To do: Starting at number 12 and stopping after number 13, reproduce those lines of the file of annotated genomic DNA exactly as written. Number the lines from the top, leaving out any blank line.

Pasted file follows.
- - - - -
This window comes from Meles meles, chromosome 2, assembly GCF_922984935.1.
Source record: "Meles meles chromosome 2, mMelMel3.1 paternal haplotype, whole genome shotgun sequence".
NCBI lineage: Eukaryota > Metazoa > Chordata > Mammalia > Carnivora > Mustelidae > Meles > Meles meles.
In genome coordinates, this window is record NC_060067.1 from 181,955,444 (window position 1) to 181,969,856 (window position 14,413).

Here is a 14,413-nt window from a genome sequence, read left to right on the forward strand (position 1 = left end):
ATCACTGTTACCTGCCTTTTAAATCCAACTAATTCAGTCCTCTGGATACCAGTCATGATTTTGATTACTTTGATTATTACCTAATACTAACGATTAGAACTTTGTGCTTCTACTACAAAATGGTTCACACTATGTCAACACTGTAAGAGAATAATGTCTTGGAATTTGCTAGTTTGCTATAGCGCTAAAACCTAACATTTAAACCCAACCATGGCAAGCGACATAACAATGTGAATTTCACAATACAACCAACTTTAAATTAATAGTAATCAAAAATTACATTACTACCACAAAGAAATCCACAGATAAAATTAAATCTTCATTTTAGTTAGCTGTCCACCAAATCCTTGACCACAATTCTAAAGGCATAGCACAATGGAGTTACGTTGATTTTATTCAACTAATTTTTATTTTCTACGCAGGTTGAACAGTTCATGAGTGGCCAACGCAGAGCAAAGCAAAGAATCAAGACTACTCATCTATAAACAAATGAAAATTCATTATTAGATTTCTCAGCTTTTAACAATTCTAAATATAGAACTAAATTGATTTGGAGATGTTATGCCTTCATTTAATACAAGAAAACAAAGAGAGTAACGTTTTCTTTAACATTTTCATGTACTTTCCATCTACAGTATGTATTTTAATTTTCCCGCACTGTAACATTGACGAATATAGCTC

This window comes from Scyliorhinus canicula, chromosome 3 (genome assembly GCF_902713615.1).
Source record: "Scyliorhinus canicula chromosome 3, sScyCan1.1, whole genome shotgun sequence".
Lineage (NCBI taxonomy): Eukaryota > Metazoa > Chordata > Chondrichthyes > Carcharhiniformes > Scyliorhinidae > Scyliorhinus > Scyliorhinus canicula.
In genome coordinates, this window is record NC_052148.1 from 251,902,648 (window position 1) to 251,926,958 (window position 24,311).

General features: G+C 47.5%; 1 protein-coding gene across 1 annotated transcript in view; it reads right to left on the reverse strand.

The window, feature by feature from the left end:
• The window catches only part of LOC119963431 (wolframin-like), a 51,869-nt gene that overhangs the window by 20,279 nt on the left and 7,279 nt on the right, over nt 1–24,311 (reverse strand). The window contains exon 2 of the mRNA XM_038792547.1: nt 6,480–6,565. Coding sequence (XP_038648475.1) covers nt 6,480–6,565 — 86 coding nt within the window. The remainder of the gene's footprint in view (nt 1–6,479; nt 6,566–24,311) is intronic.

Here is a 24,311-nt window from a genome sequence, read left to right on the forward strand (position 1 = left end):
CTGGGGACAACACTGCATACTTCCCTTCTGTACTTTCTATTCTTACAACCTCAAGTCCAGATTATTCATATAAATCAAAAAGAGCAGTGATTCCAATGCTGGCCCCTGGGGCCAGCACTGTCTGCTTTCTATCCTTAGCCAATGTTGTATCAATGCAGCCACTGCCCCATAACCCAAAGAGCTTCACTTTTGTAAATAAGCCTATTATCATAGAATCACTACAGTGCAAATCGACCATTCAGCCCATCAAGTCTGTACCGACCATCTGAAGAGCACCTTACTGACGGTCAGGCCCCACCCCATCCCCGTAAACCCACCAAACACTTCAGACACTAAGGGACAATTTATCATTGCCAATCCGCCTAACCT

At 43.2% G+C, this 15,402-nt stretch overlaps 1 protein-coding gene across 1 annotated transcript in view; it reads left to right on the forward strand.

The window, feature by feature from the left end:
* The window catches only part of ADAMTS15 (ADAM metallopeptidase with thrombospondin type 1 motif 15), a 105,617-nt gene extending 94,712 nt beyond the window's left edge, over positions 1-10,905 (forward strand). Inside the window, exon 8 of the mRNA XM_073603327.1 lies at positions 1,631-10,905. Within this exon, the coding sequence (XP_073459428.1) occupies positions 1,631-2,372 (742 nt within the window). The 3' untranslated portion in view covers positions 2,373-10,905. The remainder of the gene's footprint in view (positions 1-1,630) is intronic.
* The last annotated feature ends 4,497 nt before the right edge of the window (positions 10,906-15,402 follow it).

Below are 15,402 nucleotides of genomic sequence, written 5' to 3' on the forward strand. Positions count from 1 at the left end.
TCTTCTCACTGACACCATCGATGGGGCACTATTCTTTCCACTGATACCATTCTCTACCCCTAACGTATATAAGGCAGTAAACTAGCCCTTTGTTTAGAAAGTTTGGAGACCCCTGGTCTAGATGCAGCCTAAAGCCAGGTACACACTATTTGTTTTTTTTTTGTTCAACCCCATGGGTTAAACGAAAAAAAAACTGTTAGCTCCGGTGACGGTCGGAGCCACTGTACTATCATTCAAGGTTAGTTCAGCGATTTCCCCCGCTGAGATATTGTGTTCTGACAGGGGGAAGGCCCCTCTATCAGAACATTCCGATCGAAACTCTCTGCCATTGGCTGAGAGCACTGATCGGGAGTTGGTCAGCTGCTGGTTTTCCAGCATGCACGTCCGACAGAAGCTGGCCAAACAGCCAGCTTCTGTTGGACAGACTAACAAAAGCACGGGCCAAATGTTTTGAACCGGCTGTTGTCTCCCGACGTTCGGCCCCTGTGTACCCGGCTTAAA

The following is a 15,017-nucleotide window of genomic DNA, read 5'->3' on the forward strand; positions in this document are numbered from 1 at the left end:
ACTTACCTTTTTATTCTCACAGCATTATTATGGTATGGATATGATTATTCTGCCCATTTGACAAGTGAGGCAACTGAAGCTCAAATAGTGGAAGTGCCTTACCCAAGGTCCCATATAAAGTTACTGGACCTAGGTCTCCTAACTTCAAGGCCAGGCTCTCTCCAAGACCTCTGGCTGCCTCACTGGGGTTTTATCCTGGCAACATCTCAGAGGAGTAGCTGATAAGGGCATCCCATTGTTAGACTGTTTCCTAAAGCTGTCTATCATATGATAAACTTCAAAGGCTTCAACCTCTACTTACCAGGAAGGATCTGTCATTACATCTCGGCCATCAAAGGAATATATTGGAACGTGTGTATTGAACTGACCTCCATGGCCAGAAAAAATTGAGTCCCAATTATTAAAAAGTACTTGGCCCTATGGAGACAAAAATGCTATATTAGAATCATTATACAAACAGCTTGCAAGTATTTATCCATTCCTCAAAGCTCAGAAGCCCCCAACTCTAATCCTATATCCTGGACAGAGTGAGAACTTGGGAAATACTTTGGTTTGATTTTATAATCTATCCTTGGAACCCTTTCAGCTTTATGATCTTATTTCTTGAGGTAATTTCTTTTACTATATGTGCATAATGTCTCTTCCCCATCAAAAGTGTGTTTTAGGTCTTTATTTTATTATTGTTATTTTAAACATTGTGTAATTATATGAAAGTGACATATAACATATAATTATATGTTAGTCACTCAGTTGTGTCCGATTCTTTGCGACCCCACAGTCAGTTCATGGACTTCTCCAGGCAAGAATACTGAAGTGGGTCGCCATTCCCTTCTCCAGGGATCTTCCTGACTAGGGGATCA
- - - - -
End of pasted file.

The window, feature by feature from the left end:
• The window catches only part of LOC119963431 (wolframin-like), a 51,869-nt gene that overhangs the window by 20,279 nt on the left and 7,279 nt on the right, over nt 1–24,311 (reverse strand). The window contains exon 2 of the mRNA XM_038792547.1: nt 6,480–6,565. Coding sequence (XP_038648475.1) covers nt 6,480–6,565 — 86 coding nt within the window. The remainder of the gene's footprint in view (nt 1–6,479; nt 6,566–24,311) is intronic.